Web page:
27 September 2023

Hire calling: The most common recruiting mistakes and how to avoid them

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Riia O’Donnell* says with so much at stake, recruiters can’t afford any missteps in the hiring process.

The dog-eat-dog world of hiring is pushing hiring pros to look for new ways to source and acquire talent.

For some, success is the reward for innovation; for others, old snags and problems persist, stifling their efforts no matter what they try.

Candidates no longer tolerate lags or red flags anywhere in the process.

If recruitment doesn’t work like a well-oiled machine, experts suggest taking a look at whether you may be making some common mistakes — and offer solutions for avoiding them.


  1. Missing the Goldilocks zone

If your postings read like War and Peace, it’s a safe bet no one will get through the first paragraph.

If they’re too short or too vague you’re likely getting an avalanche of candidates who don’t fit the bill.

Postings are not job descriptions, which can be lengthy and detailed; they need to be concise, interesting and, most of all, motivate the right candidate to apply.

As Goldilocks would say, they need to be “just right.”

  1. Getting the name and location wrong

“A common mistake that recruiters make is using … vague, irrelevant or non-standard job titles,” Mark Masterson, VP of talent acquisition and delivery at Yoh said.

He suggested recruiters think about what a candidate would be searching for, rather than specific jargon.

  1. Working with old tools

Crafting a posting from an obsolete (or overreaching) job description is certain to net you bad results.

“Really question whether or not the job you are trying to fill really requires the candidate to have an MBA or even a university degree,” Gretchen Van Vlymen, VP of human resources at StratEx writes.

“You may be alienating yourself from good workers if you automatically require a higher education degree without really thinking through whether the job truly requires that.”

Kurt Smith, founder and CEO of Recruitsy agrees. Too often recruiters ask for skills and talents that simply don’t exist (or don’t exist in today’s market).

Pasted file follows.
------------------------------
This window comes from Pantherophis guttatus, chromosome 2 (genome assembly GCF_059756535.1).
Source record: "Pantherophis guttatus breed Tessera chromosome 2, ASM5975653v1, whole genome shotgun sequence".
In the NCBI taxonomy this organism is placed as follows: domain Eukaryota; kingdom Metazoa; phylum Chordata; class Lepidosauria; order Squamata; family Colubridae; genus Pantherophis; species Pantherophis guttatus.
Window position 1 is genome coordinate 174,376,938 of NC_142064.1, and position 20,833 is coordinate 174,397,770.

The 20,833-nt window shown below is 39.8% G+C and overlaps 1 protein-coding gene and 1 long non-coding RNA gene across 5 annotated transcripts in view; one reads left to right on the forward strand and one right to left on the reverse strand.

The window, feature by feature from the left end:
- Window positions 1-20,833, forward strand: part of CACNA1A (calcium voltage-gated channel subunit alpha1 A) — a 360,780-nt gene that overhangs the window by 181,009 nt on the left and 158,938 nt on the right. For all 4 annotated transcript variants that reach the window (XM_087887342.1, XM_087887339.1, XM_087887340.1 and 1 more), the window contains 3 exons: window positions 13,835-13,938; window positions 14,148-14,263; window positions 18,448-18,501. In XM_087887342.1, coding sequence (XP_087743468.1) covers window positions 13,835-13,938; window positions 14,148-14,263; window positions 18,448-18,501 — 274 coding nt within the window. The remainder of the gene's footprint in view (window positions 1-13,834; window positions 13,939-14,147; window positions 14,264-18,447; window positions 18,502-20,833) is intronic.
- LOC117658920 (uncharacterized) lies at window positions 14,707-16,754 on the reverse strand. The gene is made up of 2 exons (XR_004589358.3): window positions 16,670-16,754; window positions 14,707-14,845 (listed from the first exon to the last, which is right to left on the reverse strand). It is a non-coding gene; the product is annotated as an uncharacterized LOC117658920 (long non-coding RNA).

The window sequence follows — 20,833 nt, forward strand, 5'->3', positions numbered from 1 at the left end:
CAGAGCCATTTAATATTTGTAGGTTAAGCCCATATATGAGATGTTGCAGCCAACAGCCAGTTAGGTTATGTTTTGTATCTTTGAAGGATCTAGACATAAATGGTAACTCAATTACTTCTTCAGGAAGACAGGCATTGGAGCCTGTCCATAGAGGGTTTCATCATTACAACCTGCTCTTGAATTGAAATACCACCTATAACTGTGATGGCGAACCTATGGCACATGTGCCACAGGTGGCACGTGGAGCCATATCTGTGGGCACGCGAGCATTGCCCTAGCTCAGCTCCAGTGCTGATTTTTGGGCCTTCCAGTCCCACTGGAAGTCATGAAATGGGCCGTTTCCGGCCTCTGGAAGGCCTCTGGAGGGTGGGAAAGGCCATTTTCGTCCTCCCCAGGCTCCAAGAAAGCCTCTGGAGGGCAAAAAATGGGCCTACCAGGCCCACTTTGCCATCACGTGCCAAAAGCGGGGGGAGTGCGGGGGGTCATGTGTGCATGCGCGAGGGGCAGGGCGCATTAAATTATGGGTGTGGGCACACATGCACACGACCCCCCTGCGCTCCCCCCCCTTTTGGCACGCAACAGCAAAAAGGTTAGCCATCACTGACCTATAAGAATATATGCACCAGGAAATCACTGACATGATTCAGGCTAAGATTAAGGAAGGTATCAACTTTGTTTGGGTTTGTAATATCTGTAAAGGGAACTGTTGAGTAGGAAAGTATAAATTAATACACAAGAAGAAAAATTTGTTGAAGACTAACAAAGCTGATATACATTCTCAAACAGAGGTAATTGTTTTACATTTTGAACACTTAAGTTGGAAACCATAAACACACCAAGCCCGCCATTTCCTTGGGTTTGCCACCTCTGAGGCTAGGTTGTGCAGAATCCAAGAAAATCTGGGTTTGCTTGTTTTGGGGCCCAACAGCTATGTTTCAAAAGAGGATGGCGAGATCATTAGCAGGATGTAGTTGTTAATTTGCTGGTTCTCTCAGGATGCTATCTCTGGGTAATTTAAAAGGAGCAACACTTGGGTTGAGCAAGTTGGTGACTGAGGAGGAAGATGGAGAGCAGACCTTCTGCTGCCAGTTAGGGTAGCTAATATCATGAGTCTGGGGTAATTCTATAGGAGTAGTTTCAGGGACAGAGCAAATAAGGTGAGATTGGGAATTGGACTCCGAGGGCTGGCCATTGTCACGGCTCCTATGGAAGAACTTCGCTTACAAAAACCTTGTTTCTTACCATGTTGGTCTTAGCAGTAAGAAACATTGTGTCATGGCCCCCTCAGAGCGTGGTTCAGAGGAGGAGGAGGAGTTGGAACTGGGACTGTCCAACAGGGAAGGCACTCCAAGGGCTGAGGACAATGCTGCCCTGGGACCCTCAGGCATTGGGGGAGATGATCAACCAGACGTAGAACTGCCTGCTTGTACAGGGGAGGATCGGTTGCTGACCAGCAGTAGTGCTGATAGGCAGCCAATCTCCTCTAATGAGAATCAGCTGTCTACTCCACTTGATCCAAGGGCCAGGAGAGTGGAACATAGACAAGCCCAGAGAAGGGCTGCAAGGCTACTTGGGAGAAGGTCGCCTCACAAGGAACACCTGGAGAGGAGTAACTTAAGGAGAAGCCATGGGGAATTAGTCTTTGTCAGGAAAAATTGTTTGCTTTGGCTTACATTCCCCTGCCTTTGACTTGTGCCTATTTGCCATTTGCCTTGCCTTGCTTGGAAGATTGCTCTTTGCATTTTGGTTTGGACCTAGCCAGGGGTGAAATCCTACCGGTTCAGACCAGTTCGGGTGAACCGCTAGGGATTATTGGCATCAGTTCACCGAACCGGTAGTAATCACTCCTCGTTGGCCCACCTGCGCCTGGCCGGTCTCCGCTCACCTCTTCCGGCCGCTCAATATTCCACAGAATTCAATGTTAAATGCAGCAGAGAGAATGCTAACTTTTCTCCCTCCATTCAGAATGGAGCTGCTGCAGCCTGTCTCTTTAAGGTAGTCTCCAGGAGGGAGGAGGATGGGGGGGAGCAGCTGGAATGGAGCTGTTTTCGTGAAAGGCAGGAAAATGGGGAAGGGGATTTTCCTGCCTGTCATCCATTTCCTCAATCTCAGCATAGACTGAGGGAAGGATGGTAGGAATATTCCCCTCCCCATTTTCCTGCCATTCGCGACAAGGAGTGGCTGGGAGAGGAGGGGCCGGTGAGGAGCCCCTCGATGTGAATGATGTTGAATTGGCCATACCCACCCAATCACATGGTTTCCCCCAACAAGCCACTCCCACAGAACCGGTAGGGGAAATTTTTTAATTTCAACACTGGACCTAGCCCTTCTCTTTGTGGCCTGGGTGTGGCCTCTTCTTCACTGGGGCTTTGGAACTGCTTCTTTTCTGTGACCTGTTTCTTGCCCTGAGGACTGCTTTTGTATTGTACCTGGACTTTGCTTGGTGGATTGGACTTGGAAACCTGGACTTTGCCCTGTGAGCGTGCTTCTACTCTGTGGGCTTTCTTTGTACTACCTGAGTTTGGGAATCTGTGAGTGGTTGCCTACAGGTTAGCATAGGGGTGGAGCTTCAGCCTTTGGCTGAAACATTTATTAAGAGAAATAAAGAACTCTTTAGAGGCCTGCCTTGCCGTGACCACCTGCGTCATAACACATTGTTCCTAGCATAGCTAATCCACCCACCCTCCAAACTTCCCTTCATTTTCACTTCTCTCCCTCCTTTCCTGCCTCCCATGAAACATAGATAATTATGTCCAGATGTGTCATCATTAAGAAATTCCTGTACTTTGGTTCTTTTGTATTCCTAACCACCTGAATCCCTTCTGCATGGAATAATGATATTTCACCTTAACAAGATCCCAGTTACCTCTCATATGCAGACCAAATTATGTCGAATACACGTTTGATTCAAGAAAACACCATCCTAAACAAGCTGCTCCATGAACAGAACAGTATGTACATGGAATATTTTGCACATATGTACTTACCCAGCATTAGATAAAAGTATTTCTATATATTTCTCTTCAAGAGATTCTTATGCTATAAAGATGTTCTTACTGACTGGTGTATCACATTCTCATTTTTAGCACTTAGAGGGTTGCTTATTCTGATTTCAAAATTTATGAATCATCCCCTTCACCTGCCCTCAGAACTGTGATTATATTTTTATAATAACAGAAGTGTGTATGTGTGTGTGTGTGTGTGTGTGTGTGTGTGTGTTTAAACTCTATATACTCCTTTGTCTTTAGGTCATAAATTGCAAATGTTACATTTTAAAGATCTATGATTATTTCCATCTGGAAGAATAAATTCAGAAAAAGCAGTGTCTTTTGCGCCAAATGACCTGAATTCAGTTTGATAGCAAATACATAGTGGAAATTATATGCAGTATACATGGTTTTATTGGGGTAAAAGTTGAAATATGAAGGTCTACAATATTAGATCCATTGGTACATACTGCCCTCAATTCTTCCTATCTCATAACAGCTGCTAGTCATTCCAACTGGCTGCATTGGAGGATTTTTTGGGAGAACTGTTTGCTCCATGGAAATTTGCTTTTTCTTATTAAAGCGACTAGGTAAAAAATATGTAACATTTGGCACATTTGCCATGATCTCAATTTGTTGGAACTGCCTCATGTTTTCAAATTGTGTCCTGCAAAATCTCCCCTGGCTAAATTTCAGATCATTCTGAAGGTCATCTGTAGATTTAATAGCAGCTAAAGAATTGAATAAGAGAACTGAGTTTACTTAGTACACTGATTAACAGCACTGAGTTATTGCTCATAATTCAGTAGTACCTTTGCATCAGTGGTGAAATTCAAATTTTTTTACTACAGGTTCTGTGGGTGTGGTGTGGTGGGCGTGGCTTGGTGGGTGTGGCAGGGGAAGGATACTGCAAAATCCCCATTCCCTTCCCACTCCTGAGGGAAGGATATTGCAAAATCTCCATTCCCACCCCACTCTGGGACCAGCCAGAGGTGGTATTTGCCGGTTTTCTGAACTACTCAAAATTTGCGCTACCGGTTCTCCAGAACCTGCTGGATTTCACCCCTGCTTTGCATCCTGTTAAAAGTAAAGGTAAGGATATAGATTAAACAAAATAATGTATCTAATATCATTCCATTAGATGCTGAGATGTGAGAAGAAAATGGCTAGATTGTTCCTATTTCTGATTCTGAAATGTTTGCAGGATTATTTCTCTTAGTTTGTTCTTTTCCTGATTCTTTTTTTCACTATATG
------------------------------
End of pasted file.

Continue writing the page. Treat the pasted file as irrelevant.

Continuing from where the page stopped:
1. Holding out for a perfect fit

How often are you really going to get an exact match for the opening you post?

Hiring managers often make the mistake of being too narrow in their search, looking for the perfect fit rather than a person with the aptitude to stretch and grow into the role.

  1. Minding the gaps

Too many employers look at employment gaps as an automatic disqualification, said Van Vlymen, but “there are a lot of valid reasons why good candidates take breaks”.

“Some of this real-life experience can actually lend itself to common competencies required for certain positions.”

  1. Skipping the phone screen

Whether you merely find out the candidate is still available or are able to go deeper, phone screens are worth the time, experts say.

“Phone screens are a great first line of defence to help save time during the whole process,” said Van Vlymen.

They can help filter out the candidates who aren’t the right fit right off the bat and do a quick assessment of communication skills and basic criteria.


  1. Not preparing the candidate

Adequately preparing the candidate for the final interview is the most critical task in the process, and is something many recruiters don’t do well enough or at all.

The entire process should be as predictable as possible for the candidate.

They should feel comfortable knowing the process, next steps and what to expect from the interviewer.

  1. Ignoring unconscious bias

If you knew you were doing it, it wouldn’t be unconscious.

But Van Vlymen says you can acknowledge the existence of bias.

“It is in our nature to gravitate toward those who are like us,” he said.

“Acknowledge that there may be unconscious bias and work actively to think outside the ‘box’ looking for candidates who … also bring something new to the table via their background, their experience, their language.”

Consider your reasons to exclude: are they generic like “culture fit,” or “overqualified?”

Make sure any reason you use to eliminate a candidate from consideration is rooted in subjective, measurable criteria.

The process

  1. Forgetting that candidates are customers

It’s a buyer’s market and a laundry list of requirements isn’t going to entice job seekers.

What you want from them must be artfully camouflaged around what they can expect from you.

When a candidate isn’t treated with the respect as a potential customer, the candidate experience fades.

But so does the recruiter’s reputation.

The best recruiters value all interactions with candidates, develop strong relationships and build future business with referrals.

  1. Sending them packing

A long or complex application process can translate to lost applicants.

  1. Snoozing on the job

Keeping on top of every viable candidate means communicating quickly and routinely; it’s a lot harder to ghost a recruiter with whom you have a solid personal connection.


  1. Skipping reference checks

Passing on reference checks is a big mistake, experts say.

They recommend doing more than checking a box: ask in-depth questions about a candidate’s personality, character, and drive.

Discover important projects the candidate played a part in, and see what their role was in its success.

* Riia O’Donnell is a HR professional and Contributing Editor to HR Dive.

This article first appeared at www.hrdive.com/.

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